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Thursday, Nov 14, 2019

Why Arvind Kejriwal has read 2019 right | Opinion

He understands you can’t afford to oppose Modi or fight on national issues. This is smart politics

columns Updated: Oct 04, 2019 09:00 IST
Shekhar Gupta
Shekhar Gupta
He’s no comedian or maverick like Raj Narain who defeated Indira Gandhi in Rae Bareli in 1977, I had written, he’s a challenger of substance in the long run, a
He’s no comedian or maverick like Raj Narain who defeated Indira Gandhi in Rae Bareli in 1977, I had written, he’s a challenger of substance in the long run, a (PTI)
         

The Narendra Modi wave left every non-National Democratic Alliance (NDA) political party, regional or national, battered and devastated, with the exception of one and a half. MK Stalin’s Dravida Munnetra Kazhagam is the one. Andhra’s YSR Congress Party (YSRCP), we count as a half, because its wagon is hitched halfway to the Bharatiya Janata Party (BJP). The rest, especially the Congress, were hit so badly that none has yet shown a strategy or route to recovery, or displayed willingness to regroup. With one exception: Arvind Kejriwal’s Aam Aadmi Party (AAP).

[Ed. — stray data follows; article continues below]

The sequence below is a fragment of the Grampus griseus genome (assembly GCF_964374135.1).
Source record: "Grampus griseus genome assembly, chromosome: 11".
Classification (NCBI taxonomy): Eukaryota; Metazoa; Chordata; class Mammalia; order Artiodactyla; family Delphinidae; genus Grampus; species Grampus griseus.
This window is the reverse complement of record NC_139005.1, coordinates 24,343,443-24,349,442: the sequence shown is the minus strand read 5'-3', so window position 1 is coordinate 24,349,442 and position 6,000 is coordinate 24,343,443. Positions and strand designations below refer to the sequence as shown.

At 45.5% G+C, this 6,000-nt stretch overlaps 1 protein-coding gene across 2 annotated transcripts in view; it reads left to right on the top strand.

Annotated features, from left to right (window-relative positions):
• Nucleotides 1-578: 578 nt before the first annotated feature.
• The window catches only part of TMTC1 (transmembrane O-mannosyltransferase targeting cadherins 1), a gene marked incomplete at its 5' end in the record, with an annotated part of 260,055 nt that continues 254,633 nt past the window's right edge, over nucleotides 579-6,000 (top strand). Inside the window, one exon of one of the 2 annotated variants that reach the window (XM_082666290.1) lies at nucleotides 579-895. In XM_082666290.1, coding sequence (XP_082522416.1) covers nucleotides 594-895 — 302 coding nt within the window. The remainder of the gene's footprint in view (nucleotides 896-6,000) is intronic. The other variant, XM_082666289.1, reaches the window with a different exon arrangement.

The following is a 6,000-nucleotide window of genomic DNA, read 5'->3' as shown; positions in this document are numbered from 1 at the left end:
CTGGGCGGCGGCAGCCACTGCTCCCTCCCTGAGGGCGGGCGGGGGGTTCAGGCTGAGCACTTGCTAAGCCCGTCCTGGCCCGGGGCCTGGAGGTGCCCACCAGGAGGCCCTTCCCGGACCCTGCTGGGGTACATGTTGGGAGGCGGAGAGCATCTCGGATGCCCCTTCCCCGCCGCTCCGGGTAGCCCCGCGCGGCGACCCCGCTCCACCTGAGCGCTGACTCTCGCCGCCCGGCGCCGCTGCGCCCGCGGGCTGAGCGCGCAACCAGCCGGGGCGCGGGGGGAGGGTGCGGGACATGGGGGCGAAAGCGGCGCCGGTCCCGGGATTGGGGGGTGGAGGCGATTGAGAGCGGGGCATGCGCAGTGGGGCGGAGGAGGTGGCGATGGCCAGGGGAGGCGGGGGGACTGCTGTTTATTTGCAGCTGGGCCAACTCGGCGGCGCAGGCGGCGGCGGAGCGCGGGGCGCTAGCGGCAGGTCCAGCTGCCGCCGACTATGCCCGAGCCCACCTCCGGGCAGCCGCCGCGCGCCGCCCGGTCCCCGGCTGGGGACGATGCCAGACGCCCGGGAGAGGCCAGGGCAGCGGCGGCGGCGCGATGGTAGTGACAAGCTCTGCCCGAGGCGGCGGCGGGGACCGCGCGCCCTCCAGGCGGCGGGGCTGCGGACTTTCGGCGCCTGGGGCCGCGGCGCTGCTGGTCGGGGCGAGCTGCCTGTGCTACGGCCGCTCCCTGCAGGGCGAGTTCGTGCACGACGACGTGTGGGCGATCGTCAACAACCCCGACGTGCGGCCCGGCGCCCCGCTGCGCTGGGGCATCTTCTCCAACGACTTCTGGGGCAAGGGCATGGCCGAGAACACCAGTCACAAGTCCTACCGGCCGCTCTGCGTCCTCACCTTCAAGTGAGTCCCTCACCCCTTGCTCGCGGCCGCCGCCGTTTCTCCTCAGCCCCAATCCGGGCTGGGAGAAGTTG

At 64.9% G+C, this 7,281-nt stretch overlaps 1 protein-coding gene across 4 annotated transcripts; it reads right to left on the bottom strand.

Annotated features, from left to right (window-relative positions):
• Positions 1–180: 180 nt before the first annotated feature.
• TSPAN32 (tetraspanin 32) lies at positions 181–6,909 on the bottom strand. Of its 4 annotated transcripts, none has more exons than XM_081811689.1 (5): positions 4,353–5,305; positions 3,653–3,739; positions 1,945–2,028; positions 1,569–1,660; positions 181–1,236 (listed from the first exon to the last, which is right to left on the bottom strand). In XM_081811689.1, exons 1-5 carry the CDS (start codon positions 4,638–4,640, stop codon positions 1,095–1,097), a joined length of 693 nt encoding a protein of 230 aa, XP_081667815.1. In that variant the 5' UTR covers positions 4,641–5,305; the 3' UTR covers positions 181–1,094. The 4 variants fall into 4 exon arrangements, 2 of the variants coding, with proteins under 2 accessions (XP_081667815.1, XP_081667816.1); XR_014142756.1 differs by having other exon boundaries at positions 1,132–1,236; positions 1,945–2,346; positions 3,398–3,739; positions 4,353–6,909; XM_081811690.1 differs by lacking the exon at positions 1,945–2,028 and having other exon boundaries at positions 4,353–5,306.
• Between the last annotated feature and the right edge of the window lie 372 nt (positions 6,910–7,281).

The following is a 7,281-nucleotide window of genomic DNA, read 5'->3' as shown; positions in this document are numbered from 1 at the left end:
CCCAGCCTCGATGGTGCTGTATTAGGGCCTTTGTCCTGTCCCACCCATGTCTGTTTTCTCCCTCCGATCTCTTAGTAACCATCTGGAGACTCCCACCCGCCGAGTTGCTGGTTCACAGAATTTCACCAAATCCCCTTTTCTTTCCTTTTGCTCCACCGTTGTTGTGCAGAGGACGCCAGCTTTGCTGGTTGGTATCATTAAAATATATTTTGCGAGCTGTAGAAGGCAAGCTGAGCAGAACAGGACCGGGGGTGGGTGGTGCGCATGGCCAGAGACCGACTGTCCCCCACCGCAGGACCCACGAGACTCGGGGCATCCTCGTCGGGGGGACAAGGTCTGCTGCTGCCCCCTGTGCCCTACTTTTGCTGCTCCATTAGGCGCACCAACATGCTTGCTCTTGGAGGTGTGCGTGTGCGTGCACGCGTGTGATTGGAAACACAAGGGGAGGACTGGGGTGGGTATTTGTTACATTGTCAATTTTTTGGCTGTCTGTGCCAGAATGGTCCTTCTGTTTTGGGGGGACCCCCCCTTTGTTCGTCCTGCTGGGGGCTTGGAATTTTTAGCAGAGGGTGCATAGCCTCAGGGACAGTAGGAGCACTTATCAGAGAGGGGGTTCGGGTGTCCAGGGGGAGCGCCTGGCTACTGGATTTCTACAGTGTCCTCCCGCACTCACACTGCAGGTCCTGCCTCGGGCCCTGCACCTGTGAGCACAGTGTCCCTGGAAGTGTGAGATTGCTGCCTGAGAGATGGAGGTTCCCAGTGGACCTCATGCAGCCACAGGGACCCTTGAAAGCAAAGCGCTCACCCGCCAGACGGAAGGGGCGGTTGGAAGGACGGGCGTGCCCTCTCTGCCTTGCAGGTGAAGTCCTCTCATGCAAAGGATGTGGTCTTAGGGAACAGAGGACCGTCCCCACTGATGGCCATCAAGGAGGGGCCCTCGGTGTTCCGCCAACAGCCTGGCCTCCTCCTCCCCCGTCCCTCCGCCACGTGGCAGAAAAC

Let’s begin with the numbers of the 2019 Lok Sabha polls in Delhi. AAP was the worst sufferer as it emerged number two in 23 of the 70 assembly segments, never mind that it had won 67 of these in 2015. Even the Congress succeeded in topping five, mostly Muslim-dominated segments. The Congress — which was reduced to zero in the assembly in 2015 — came second in 42 of 70 seats. The end of AAP in Delhi was written on its wall.

Check out the change in the air. And we aren’t referring to air quality which a Centre for Science and Environment study showed as having improved significantly. If you sniff the political air, you can feel three changes: One, AAP is fighting back. Second, for now, the divided Delhi BJP is still unsure whether it wants to risk making the city a Modi versus Kejriwal fight, just in case. And third, that the Congress is almost back to 2015: Non-existent, no leader, no morale.

We are not yet saying that AAP is poised to win a second term. But they are in the ring, up on their feet, and ready to resume the fight. That is unlike the Congress, for example, in any of the three states voting in the next couple of months, although it finished a respectable second in all in Lok Sabha polls.

Other regional parties, YSRCP, K Chandrashekar Rao’s Telangana Rashtra Samithi and Naveen Patnaik’s Biju Janata Dal, don’t count as they are mostly backing the BJP, and, to that extent, have ceased to be opposition parties. Further, these weren’t demolished by the BJP like AAP in Delhi. Nor do they face another election against the BJP in the next six months.